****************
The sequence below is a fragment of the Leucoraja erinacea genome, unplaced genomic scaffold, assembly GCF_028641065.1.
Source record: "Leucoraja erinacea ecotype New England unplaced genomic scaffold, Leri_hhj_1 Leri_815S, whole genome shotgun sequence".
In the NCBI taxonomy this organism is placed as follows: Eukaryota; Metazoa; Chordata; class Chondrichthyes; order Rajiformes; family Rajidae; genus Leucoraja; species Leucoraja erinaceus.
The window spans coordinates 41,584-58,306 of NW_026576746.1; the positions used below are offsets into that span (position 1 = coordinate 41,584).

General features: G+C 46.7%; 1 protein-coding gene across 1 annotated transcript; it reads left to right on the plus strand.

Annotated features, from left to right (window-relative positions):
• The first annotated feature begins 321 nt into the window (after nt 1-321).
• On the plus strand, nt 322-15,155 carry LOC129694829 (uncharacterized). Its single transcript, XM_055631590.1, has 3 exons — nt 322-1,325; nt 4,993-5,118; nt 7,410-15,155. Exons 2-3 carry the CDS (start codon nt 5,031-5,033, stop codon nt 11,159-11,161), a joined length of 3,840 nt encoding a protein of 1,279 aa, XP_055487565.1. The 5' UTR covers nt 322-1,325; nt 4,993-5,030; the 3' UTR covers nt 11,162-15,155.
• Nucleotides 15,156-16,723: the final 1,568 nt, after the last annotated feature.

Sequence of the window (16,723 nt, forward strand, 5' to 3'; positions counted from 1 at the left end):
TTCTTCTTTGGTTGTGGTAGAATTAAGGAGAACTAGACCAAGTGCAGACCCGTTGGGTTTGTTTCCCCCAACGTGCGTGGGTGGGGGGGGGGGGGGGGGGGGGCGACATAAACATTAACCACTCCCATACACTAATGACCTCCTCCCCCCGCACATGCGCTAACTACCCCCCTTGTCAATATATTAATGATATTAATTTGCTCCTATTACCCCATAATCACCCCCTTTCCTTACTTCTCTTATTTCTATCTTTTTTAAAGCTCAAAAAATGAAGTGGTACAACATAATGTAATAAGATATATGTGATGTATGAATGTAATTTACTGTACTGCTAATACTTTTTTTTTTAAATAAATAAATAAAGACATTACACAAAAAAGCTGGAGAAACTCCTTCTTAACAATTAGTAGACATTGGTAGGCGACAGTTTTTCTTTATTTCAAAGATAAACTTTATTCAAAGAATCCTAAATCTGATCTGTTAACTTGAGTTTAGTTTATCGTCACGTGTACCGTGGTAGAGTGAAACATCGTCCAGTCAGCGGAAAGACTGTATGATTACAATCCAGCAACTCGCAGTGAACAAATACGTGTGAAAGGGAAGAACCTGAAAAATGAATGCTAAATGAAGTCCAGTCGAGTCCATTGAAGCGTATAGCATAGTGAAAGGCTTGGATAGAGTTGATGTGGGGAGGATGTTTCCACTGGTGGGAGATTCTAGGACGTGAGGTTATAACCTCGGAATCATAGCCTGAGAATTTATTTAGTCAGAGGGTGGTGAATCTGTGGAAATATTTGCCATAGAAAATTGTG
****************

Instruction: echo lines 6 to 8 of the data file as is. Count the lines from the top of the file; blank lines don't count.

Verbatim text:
Annotated features, from left to right (window-relative positions):
• The first annotated feature begins 321 nt into the window (after nt 1-321).
• On the plus strand, nt 322-15,155 carry LOC129694829 (uncharacterized). Its single transcript, XM_055631590.1, has 3 exons — nt 322-1,325; nt 4,993-5,118; nt 7,410-15,155. Exons 2-3 carry the CDS (start codon nt 5,031-5,033, stop codon nt 11,159-11,161), a joined length of 3,840 nt encoding a protein of 1,279 aa, XP_055487565.1. The 5' UTR covers nt 322-1,325; nt 4,993-5,030; the 3' UTR covers nt 11,162-15,155.